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Activate Your Event

How brand activations are rocking the events world—and how to create your own

It seems that as immersive experiences are on the rise, being steeped in only one world is no longer enough. Immersive brand activations have been growing in popularity the past few years, and they’re currently a staple feature of any big event. From Coachella to SXSW to the Super Bowl, brands are working to create entire mini-worlds for guests to disappear inside.

Software company ZoomInfo describes brand activations as “a campaign, event, or interaction through which your brand generates awareness and builds lasting connections with your target audience. Most brand activations are interactive, allowing audiences to engage directly with a brand and its products.”

These activations are part of a larger marketing strategy to familiarize consumers with a brand; according to HubSpot, it takes five to seven impressions for people to remember a brand. To help, HubSpot says these activations “forge lasting emotional connections between a brand and its target audience. These activations are usually a specific campaign or event that is meant to generate brand awareness and interactivity with your audience.”

According to CEO and Creative Director of AOO Events David Merrell, brand activations are necessary in the modern world. “As print advertising and advertising on live TV continue to be less and less effective, it is important that products remain in front of consumers’ faces,” he told Special Events. “This is a great way to get that high-touch encounter with your guests.”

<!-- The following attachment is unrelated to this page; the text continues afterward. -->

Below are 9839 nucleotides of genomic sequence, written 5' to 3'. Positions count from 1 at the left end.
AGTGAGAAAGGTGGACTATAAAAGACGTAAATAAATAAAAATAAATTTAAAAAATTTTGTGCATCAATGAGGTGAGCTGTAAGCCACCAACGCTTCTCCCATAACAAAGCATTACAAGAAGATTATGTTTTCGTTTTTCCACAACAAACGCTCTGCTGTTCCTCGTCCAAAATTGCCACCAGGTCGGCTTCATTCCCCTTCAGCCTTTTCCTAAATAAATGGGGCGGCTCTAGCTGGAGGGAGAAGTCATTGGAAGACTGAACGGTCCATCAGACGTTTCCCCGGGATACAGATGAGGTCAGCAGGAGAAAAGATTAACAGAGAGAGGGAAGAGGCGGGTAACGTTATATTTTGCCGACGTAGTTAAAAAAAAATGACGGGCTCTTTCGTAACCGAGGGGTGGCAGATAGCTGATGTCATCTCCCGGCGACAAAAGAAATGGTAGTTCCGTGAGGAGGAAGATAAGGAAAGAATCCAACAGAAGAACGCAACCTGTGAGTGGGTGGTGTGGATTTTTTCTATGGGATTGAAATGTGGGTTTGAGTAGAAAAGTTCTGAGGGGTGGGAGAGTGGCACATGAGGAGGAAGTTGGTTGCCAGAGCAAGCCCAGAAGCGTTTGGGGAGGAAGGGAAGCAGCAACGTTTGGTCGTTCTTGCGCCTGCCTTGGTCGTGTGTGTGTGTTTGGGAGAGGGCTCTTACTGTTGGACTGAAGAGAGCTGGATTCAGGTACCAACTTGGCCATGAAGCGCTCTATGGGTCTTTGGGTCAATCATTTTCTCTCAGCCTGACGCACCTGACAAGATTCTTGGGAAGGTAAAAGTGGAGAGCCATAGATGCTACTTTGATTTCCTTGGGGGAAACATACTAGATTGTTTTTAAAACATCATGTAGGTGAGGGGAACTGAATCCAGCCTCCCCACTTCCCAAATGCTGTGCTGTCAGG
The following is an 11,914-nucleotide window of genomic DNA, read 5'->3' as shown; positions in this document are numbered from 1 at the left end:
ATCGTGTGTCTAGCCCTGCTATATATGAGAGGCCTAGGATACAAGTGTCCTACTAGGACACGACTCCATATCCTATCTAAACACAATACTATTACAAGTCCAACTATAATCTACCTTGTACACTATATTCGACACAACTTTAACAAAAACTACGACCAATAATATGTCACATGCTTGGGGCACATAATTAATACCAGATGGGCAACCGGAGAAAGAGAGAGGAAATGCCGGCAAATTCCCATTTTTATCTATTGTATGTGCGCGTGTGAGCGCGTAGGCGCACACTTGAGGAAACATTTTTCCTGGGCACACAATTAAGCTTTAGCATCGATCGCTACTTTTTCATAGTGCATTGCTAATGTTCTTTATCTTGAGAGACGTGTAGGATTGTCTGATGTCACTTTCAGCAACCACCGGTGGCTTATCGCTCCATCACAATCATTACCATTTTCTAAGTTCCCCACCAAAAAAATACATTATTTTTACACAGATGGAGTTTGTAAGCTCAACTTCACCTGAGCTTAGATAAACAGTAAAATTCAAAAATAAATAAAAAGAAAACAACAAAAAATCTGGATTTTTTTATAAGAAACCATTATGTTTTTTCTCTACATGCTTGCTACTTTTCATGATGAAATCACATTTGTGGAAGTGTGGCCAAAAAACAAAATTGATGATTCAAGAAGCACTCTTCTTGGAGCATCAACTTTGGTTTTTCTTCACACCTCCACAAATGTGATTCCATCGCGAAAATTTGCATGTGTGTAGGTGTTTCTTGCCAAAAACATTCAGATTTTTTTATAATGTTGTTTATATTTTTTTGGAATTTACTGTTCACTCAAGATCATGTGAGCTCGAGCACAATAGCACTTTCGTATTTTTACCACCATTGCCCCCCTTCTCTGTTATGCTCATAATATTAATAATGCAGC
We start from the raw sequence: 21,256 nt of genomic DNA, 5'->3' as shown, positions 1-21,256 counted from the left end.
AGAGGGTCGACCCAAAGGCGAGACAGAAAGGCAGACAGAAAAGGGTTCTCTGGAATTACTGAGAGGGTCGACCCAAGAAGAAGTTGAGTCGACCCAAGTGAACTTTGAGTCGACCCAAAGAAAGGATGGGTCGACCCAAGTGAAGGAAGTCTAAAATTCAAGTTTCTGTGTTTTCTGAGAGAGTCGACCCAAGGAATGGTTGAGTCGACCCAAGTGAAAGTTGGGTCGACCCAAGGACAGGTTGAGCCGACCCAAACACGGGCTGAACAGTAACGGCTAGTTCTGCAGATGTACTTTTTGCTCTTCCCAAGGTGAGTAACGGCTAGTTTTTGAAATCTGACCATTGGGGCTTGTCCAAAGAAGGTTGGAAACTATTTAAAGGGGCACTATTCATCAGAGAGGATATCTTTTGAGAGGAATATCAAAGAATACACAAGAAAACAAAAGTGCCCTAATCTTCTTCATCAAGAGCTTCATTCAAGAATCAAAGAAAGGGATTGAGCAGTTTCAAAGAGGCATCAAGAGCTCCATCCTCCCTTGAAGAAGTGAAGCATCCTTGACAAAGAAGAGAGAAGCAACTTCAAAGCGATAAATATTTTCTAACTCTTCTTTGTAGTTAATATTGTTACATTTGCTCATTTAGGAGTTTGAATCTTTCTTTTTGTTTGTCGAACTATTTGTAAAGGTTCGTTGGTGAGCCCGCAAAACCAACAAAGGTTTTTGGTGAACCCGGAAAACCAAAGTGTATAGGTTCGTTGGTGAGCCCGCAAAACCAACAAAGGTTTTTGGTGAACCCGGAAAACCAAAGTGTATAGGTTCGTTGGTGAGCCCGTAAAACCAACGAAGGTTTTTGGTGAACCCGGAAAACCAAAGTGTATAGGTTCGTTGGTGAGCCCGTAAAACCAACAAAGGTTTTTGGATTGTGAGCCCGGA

Brand strategies aside—activations are quickly becoming event stars because they’re simply fun to participate in.

Coachella: Activation Central

Done well, brand activations are entire immersive experiences, creating spaces for activities, photo shoots, and fun. People enjoy attending these experiences, which can themselves be the draw to an event.

Take Coachella. It’s known for its extravagant brand activations. This year, it had experiences from Adidas and musical artist Bad Bunny in the form of a Zen garden; Marvel Studios promoted the new Guardians of the Galaxy movie with a space-themed “abandoned” diner; and American Express partnered with eco-friendly camera company Paper Shoot for a Y2K themed photo shoot.

This year’s festival also had its first-ever 360° immersive performance featuring virtual popstar Yameii Online. The soundproof, digital-forward experience from VIRTUE, the agency powered by VICE, was launched in partnership with client Coca-Cola, allowing festival goers to step inside Coca-Cola's world of “Real Magic." The activation utilized AR technology to bring the concert to life through attendees’ phones.

Past Coachella activations have been just as intricate. In 2022, Absolut vodka created Absolut.Land, which incorporated the metaverse into a real-life bar and hangout setup. Spotify had a desert oasis activation, Don Julio Tequila hosted a cocktail experience from an Airstream speakeasy, and HBO Max created a “flight attendant pre-flight lounge” to promote its show The Flight Attendant. HP and Pico created REGEN, an immersive 360° multi-sensory journey combining tech, art, and music.

Keys to success

Today’s consumer thrives on stimulation, so big events are places where attendees look to do more than observe the main attraction. Lydia Berg-Hammond, Senior Creative Strategist of MKG, an A-list experiential agency, told Special Events, “Brand activations bring so much to sports events and festivals, where the point is ostensibly to watch a performance, but a lot of the fun takes place in the lead-up or in-between time. People are looking for something to do between innings or before the headliner goes on, and they’re primed to engage and have fun.